by Chloe Cornish

Theresa May should do more to help companies to employ staff who are recovering from addiction, an independent review has said.
While employers were generally supportive of existing staff who develop drug or alcohol problems, they were reluctant to hire people with addiction histories, a review led by Dame Carol Black has found.
“Additional government action is required as employers are clear that they need to ‘de-risk’ the decision to employ someone in recovery,” according to the 138-page report.
However Dame Carol did not back a suggestion made by David Cameron last year that people who reject help to get off drugs or lose weight should have their benefits cut. A Downing St spokesman said on Monday that Mr Cameron’s idea was “not under consideration”.
Dame Carol is a special adviser to the Department of Health and Public Health England and principal of Newnham College, Cambridge.
Her recommendations included an “Individual Placement and Support model” trial, which would involve expert support and discretionary funds to cover costs incurred for small companies taking on people with addictions.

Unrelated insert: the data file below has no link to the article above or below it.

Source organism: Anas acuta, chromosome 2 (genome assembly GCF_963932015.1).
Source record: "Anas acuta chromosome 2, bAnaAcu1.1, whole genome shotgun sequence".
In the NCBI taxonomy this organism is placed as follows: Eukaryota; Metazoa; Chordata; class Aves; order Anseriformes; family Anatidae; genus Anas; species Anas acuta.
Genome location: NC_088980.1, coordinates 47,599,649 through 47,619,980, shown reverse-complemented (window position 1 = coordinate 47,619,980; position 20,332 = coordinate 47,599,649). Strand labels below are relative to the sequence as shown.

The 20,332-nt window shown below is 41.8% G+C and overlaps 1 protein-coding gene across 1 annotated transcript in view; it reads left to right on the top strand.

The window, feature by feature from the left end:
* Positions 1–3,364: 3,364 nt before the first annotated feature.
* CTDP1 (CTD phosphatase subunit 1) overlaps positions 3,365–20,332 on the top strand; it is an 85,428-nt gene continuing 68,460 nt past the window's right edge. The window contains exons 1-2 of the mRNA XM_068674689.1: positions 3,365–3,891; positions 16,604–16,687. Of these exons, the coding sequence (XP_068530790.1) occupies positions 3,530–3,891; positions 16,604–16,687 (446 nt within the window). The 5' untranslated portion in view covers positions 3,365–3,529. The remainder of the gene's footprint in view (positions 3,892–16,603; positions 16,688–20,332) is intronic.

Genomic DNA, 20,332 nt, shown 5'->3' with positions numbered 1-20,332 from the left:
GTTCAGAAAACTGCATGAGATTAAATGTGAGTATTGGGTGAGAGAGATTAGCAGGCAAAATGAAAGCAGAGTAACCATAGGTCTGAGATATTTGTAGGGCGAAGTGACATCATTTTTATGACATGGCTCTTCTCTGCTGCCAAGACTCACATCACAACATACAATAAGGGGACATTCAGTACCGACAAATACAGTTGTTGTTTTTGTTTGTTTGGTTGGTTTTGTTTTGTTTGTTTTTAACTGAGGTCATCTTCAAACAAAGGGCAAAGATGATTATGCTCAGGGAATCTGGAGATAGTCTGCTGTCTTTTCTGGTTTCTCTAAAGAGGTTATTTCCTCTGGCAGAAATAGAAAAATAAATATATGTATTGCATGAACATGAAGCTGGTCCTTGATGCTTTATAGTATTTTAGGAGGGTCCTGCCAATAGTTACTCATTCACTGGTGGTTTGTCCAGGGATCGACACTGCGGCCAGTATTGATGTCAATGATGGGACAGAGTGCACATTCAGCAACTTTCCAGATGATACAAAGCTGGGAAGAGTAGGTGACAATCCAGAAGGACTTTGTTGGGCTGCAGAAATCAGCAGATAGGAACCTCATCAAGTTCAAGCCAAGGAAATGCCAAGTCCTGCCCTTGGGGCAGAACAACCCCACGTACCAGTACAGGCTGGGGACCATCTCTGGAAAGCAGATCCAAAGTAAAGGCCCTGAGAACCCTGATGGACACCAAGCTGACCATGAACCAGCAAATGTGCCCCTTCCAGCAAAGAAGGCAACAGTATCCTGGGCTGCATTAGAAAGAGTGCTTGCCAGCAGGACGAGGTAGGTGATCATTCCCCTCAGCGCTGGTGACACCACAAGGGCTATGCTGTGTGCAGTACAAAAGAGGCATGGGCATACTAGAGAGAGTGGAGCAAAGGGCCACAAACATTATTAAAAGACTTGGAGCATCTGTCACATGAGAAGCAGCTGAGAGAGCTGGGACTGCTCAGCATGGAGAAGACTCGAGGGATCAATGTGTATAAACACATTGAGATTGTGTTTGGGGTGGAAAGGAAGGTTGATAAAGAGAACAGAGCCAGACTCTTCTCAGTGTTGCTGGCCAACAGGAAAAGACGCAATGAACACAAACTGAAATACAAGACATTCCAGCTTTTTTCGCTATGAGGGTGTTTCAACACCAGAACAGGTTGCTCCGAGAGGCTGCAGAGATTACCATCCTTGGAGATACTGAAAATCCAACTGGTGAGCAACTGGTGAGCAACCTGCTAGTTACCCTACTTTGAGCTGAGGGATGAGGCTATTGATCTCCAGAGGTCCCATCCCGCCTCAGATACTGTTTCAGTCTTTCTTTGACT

The report suggested that a “try before you buy” probationary approach would help persuade employers to hire people with substance problems, after an opportunity to assess their suitability through a work trial.
And having JobCentre staff in treatment centres could help addicted people return to work faster, said the report.
Returning to or staying in employment was found to help people recover from addiction. “[D]uring the first six months after treatment for alcohol misuse 45 per cent of those who were unemployed relapsed, compared to 23 per cent of the employed,” according to one study quoted in the report.
Dame Carol said: “Our goal has been to find ways of overcoming the employment problems that people face when they are addicted to alcohol or drugs, or are obese. After a searching inquiry we are clear that a fresh approach is needed, one that brings together health, social, and employment agencies in new collaborative ways.”
Part of the report’s scope was to ascertain “whether the government should make benefit claimants with an addiction engage with treatment as a condition of their benefit entitlement”.
But it concluded that mandating people suffering from addictions or obesity to attend treatment as a precursor to receiving benefits, was unlikely to be successful or “cost-effective”.

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